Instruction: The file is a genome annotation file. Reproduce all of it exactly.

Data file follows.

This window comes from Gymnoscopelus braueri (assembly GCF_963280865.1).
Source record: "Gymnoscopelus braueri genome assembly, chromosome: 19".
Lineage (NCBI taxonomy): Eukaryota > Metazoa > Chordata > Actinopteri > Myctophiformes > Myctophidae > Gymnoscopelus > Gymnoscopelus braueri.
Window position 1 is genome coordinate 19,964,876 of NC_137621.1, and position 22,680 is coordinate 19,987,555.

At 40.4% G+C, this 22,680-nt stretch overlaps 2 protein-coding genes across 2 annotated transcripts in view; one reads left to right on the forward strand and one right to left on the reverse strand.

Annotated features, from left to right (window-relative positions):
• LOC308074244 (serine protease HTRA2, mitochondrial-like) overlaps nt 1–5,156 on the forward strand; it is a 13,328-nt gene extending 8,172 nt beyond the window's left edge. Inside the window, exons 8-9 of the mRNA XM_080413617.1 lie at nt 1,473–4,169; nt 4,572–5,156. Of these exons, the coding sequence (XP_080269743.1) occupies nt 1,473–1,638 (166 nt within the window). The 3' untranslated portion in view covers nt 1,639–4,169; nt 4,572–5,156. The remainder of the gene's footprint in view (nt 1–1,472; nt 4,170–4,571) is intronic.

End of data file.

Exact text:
This window comes from Gymnoscopelus braueri (assembly GCF_963280865.1).
Source record: "Gymnoscopelus braueri genome assembly, chromosome: 19".
Lineage (NCBI taxonomy): Eukaryota > Metazoa > Chordata > Actinopteri > Myctophiformes > Myctophidae > Gymnoscopelus > Gymnoscopelus braueri.
Window position 1 is genome coordinate 19,964,876 of NC_137621.1, and position 22,680 is coordinate 19,987,555.

At 40.4% G+C, this 22,680-nt stretch overlaps 2 protein-coding genes across 2 annotated transcripts in view; one reads left to right on the forward strand and one right to left on the reverse strand.

Annotated features, from left to right (window-relative positions):
• LOC308074244 (serine protease HTRA2, mitochondrial-like) overlaps nt 1–5,156 on the forward strand; it is a 13,328-nt gene extending 8,172 nt beyond the window's left edge. Inside the window, exons 8-9 of the mRNA XM_080413617.1 lie at nt 1,473–4,169; nt 4,572–5,156. Of these exons, the coding sequence (XP_080269743.1) occupies nt 1,473–1,638 (166 nt within the window). The 3' untranslated portion in view covers nt 1,639–4,169; nt 4,572–5,156. The remainder of the gene's footprint in view (nt 1–1,472; nt 4,170–4,571) is intronic.